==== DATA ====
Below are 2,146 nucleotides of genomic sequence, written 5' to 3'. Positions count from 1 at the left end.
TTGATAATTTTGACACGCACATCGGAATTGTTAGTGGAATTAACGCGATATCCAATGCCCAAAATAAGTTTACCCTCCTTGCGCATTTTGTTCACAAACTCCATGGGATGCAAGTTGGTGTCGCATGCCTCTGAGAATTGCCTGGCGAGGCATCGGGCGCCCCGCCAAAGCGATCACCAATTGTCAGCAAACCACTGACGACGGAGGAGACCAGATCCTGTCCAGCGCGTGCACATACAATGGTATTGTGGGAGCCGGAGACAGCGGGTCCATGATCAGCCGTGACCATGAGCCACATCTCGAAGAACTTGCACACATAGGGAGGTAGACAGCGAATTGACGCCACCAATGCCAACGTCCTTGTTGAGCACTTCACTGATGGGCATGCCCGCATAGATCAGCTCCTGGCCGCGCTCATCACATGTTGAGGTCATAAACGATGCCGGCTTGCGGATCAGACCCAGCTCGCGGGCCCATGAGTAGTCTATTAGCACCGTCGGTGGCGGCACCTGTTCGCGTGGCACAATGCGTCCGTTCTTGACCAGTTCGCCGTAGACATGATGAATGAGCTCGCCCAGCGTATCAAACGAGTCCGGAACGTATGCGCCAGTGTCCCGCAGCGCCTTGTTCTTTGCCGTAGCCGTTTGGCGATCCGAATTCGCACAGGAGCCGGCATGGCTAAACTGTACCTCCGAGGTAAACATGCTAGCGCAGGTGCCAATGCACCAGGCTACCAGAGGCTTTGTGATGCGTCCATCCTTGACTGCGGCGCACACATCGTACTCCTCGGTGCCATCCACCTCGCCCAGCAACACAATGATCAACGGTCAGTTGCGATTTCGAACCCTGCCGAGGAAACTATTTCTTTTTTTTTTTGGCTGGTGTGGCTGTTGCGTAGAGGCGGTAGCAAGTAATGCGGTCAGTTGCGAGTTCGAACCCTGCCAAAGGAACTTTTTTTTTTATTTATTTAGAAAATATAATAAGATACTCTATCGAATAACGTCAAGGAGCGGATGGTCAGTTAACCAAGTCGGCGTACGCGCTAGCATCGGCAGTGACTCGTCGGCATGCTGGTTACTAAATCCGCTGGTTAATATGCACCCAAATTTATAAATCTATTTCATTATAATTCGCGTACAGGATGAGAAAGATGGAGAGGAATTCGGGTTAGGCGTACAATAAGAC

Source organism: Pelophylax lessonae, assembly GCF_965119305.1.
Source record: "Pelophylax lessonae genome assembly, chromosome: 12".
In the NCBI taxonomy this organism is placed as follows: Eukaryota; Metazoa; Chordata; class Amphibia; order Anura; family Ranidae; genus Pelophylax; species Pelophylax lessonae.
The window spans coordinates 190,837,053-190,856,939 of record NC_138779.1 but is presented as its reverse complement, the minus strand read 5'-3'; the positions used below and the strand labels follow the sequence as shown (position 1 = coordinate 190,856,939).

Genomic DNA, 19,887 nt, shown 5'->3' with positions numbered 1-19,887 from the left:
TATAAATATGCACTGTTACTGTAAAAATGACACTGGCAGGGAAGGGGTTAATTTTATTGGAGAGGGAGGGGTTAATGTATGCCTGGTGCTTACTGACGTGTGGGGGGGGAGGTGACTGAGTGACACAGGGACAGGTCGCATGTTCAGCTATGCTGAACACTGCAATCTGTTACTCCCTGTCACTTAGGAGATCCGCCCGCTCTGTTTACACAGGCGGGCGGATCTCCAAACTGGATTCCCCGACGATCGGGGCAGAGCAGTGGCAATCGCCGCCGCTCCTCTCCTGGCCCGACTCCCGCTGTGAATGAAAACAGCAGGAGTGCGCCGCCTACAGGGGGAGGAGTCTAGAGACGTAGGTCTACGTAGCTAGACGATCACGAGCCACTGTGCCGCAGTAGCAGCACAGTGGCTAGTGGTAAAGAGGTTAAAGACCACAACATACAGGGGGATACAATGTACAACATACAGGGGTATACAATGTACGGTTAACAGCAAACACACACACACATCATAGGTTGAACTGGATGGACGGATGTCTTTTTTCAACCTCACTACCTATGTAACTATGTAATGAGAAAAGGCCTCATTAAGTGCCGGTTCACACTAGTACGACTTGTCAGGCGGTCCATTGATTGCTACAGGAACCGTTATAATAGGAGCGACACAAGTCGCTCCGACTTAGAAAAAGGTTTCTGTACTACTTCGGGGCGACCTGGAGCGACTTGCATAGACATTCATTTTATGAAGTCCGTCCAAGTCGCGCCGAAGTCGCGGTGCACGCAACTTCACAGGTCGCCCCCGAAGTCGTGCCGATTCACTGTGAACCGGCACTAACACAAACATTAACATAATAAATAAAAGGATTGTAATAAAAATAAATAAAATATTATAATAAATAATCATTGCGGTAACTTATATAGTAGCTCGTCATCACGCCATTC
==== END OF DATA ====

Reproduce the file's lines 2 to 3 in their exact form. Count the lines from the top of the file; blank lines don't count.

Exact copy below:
TTGATAATTTTGACACGCACATCGGAATTGTTAGTGGAATTAACGCGATATCCAATGCCCAAAATAAGTTTACCCTCCTTGCGCATTTTGTTCACAAACTCCATGGGATGCAAGTTGGTGTCGCATGCCTCTGAGAATTGCCTGGCGAGGCATCGGGCGCCCCGCCAAAGCGATCACCAATTGTCAGCAAACCACTGACGACGGAGGAGACCAGATCCTGTCCAGCGCGTGCACATACAATGGTATTGTGGGAGCCGGAGACAGCGGGTCCATGATCAGCCGTGACCATGAGCCACATCTCGAAGAACTTGCACACATAGGGAGGTAGACAGCGAATTGACGCCACCAATGCCAACGTCCTTGTTGAGCACTTCACTGATGGGCATGCCCGCATAGATCAGCTCCTGGCCGCGCTCATCACATGTTGAGGTCATAAACGATGCCGGCTTGCGGATCAGACCCAGCTCGCGGGCCCATGAGTAGTCTATTAGCACCGTCGGTGGCGGCACCTGTTCGCGTGGCACAATGCGTCCGTTCTTGACCAGTTCGCCGTAGACATGATGAATGAGCTCGCCCAGCGTATCAAACGAGTCCGGAACGTATGCGCCAGTGTCCCGCAGCGCCTTGTTCTTTGCCGTAGCCGTTTGGCGATCCGAATTCGCACAGGAGCCGGCATGGCTAAACTGTACCTCCGAGGTAAACATGCTAGCGCAGGTGCCAATGCACCAGGCTACCAGAGGCTTTGTGATGCGTCCATCCTTGACTGCGGCGCACACATCGTACTCCTCGGTGCCATCCACCTCGCCCAGCAACACAATGATCAACGGTCAGTTGCGATTTCGAACCCTGCCGAGGAAACTATTTCTTTTTTTTTTTGGCTGGTGTGGCTGTTGCGTAGAGGCGGTAGCAAGTAATGCGGTCAGTTGCGAGTTCGAACCCTGCCAAAGGAACTTTTTTTTTTATTTATTTAGAAAATATAATAAGATACTCTATCGAATAACGTCAAGGAGCGGATGGTCAGTTAACCAAGTCGGCGTACGCGCTAGCATCGGCAGTGACTCGTCGGCATGCTGGTTACTAAATCCGCTGGTTAATATGCACCCAAATTTATAAATCTATTTCATTATAATTCGCGTACAGGATGAGAAAGATGGAGAGGAATTCGGGTTAGGCGTACAATAAGAC

Source organism: Pelophylax lessonae, assembly GCF_965119305.1.